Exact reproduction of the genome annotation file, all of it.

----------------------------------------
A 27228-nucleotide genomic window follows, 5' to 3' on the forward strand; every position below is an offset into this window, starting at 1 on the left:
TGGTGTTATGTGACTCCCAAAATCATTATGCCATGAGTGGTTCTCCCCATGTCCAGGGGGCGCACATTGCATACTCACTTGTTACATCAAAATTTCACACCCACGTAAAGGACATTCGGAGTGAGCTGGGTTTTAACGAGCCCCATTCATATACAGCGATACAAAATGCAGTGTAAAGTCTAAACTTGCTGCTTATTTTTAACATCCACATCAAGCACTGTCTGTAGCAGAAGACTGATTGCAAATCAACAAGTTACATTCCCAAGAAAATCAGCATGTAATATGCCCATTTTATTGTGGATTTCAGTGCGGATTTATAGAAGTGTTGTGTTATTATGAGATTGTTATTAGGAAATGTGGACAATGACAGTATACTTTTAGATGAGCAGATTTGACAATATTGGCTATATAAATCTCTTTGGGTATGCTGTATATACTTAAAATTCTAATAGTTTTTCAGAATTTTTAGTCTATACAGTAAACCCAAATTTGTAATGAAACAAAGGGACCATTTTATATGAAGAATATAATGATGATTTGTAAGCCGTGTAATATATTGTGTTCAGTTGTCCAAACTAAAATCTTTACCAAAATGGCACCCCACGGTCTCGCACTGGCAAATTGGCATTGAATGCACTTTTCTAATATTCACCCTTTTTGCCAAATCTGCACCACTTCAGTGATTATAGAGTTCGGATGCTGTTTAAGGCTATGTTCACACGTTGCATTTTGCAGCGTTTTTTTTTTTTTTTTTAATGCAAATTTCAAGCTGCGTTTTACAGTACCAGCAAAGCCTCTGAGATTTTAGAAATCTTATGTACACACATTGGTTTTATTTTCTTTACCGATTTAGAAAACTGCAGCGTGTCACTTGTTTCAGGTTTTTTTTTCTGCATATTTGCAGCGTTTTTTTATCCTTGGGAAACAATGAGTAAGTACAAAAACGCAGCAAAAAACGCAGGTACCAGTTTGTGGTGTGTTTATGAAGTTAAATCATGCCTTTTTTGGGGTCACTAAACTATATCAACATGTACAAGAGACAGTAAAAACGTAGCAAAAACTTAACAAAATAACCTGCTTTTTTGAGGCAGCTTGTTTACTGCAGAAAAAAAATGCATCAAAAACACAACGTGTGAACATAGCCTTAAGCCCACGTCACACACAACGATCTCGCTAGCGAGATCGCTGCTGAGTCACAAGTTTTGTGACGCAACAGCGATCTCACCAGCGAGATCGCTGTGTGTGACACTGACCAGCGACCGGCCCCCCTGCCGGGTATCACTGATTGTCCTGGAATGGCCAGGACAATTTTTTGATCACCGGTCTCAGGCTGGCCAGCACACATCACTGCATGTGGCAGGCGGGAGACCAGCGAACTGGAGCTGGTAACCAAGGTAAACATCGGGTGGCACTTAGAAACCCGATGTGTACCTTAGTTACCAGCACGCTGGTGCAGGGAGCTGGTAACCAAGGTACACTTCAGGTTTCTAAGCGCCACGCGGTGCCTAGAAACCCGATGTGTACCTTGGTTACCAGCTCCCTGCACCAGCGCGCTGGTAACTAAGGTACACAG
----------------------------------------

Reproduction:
A 27228-nucleotide genomic window follows, 5' to 3' on the forward strand; every position below is an offset into this window, starting at 1 on the left:
TGGTGTTATGTGACTCCCAAAATCATTATGCCATGAGTGGTTCTCCCCATGTCCAGGGGGCGCACATTGCATACTCACTTGTTACATCAAAATTTCACACCCACGTAAAGGACATTCGGAGTGAGCTGGGTTTTAACGAGCCCCATTCATATACAGCGATACAAAATGCAGTGTAAAGTCTAAACTTGCTGCTTATTTTTAACATCCACATCAAGCACTGTCTGTAGCAGAAGACTGATTGCAAATCAACAAGTTACATTCCCAAGAAAATCAGCATGTAATATGCCCATTTTATTGTGGATTTCAGTGCGGATTTATAGAAGTGTTGTGTTATTATGAGATTGTTATTAGGAAATGTGGACAATGACAGTATACTTTTAGATGAGCAGATTTGACAATATTGGCTATATAAATCTCTTTGGGTATGCTGTATATACTTAAAATTCTAATAGTTTTTCAGAATTTTTAGTCTATACAGTAAACCCAAATTTGTAATGAAACAAAGGGACCATTTTATATGAAGAATATAATGATGATTTGTAAGCCGTGTAATATATTGTGTTCAGTTGTCCAAACTAAAATCTTTACCAAAATGGCACCCCACGGTCTCGCACTGGCAAATTGGCATTGAATGCACTTTTCTAATATTCACCCTTTTTGCCAAATCTGCACCACTTCAGTGATTATAGAGTTCGGATGCTGTTTAAGGCTATGTTCACACGTTGCATTTTGCAGCGTTTTTTTTTTTTTTTTTAATGCAAATTTCAAGCTGCGTTTTACAGTACCAGCAAAGCCTCTGAGATTTTAGAAATCTTATGTACACACATTGGTTTTATTTTCTTTACCGATTTAGAAAACTGCAGCGTGTCACTTGTTTCAGGTTTTTTTTTCTGCATATTTGCAGCGTTTTTTTATCCTTGGGAAACAATGAGTAAGTACAAAAACGCAGCAAAAAACGCAGGTACCAGTTTGTGGTGTGTTTATGAAGTTAAATCATGCCTTTTTTGGGGTCACTAAACTATATCAACATGTACAAGAGACAGTAAAAACGTAGCAAAAACTTAACAAAATAACCTGCTTTTTTGAGGCAGCTTGTTTACTGCAGAAAAAAAATGCATCAAAAACACAACGTGTGAACATAGCCTTAAGCCCACGTCACACACAACGATCTCGCTAGCGAGATCGCTGCTGAGTCACAAGTTTTGTGACGCAACAGCGATCTCACCAGCGAGATCGCTGTGTGTGACACTGACCAGCGACCGGCCCCCCTGCCGGGTATCACTGATTGTCCTGGAATGGCCAGGACAATTTTTTGATCACCGGTCTCAGGCTGGCCAGCACACATCACTGCATGTGGCAGGCGGGAGACCAGCGAACTGGAGCTGGTAACCAAGGTAAACATCGGGTGGCACTTAGAAACCCGATGTGTACCTTAGTTACCAGCACGCTGGTGCAGGGAGCTGGTAACCAAGGTACACTTCAGGTTTCTAAGCGCCACGCGGTGCCTAGAAACCCGATGTGTACCTTGGTTACCAGCTCCCTGCACCAGCGCGCTGGTAACTAAGGTACACAG